“Drift cards are deployed in groups of ten, so it is interesting to look at how they spread.  Cards deployed within a few feet of each other can end up miles apart,” says Kuehl.

The Gulf of Mexico attracts many visitors in the summer, increasing opportunities for people from different places to find and report drift cards.  For example, Matt and his fiancé came to coastal Alabama to get married and found three cards in two days. Veli and her son from Finland were vacationing in Corpus Christi, TX, and found a card on a crowded beach. Alvaro, an educator, was leading a group of youngsters near the Texas Padre Island National Seashore when they found a card. Kelly, also a teacher, found her card at Crystal Beach and said she cannot wait to share the story with her students when school resumes. Kim and Mike found six cards while fishing off the Louisiana coast – the most cards found in a single day.

And the prizes? Each month, the research team sends a $25 gift card to a person randomly-selected by a computer from names of people who report a card. Everyone who submits drift card information is eligible for the drawing. While the money is a nice incentive, helping scientists better understand Gulf currents makes this a win for everyone who lives, works, and plays along the Gulf of Mexico. The drift card program will continue until reports stops.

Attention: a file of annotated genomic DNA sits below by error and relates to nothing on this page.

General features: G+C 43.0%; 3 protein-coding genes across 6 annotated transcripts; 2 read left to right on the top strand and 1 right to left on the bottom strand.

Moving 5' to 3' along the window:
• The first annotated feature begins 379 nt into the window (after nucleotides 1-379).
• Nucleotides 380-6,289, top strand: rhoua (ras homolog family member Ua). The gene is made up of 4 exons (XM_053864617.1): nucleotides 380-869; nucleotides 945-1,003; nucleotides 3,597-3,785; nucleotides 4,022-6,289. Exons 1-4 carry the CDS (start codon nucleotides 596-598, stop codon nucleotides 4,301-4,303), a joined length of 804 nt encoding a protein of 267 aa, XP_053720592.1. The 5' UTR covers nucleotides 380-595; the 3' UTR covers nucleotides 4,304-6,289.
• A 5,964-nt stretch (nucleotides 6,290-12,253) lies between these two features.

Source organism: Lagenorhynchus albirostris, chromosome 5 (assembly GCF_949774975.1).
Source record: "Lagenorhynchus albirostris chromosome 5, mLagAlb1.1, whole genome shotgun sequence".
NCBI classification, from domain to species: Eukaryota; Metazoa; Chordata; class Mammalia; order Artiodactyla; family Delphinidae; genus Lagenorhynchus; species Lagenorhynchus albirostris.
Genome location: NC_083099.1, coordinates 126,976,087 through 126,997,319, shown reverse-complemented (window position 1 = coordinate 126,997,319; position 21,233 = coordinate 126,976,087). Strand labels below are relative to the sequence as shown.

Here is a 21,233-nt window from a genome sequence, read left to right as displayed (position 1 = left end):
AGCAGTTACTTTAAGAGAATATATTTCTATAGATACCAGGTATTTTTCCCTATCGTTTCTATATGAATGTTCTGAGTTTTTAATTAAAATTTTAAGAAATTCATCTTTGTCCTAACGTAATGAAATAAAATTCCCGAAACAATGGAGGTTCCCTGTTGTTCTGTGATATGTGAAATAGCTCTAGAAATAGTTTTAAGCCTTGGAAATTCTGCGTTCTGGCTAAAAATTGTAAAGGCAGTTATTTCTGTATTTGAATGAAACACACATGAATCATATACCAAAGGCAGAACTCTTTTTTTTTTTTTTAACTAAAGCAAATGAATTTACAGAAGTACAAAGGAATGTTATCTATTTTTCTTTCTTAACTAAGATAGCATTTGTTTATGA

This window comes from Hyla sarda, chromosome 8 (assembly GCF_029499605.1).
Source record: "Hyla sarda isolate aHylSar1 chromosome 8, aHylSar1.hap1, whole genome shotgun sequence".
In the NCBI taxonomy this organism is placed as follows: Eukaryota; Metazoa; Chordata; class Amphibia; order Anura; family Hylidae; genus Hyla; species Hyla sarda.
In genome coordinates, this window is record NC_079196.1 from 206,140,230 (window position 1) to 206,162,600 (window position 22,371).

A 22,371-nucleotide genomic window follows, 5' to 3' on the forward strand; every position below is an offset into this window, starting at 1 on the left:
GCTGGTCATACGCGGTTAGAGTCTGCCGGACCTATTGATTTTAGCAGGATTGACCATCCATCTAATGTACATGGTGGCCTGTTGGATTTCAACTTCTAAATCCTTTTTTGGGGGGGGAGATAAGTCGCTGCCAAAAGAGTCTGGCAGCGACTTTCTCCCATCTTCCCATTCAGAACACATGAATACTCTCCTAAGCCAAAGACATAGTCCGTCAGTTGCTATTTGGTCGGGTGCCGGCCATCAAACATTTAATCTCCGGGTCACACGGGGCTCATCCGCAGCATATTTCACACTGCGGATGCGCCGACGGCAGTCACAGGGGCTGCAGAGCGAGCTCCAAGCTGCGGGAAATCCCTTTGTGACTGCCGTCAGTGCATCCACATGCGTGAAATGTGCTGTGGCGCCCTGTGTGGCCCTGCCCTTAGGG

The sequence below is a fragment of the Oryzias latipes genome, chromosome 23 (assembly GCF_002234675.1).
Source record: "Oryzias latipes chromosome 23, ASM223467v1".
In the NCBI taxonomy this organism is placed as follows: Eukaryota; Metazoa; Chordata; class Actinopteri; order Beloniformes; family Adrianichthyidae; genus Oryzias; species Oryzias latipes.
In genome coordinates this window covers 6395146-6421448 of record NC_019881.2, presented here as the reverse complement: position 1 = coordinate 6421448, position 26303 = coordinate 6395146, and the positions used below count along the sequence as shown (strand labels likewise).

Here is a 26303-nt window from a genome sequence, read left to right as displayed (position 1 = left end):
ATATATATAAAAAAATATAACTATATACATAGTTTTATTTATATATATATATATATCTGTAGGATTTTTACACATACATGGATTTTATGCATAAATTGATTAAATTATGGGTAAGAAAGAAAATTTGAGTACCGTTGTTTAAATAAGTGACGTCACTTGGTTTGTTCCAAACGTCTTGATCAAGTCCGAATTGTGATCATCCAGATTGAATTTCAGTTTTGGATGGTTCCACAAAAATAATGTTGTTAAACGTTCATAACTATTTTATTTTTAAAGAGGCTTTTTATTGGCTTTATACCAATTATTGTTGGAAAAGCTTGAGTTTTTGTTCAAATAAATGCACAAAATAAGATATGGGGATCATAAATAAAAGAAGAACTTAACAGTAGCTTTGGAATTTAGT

The GISR consortium wishes to thank the many universities and research organizations who have voluntarily distributed the drift cards at sea and help make this program a success.

For more information, go to the GISR website. Additional articles includeScientists Seek Public Help in Oil Spill Research and Sun, Surf, and Drift Cards: The Summer of 2013 on The Gulf of Mexico.

This research was made possible in part by a Grant from BP/The Gulf of Mexico Research Initiative (GoMRI) through the Gulf Integrated Spill Research (GISR) Consortium. The GoMRI is a 10-year, $500 million independent research program established by an agreement between BP and the Gulf of Mexico Alliance to study the effects of the Deepwater Horizon incident and the potential associated impact of this and similar incidents on the environment and public health.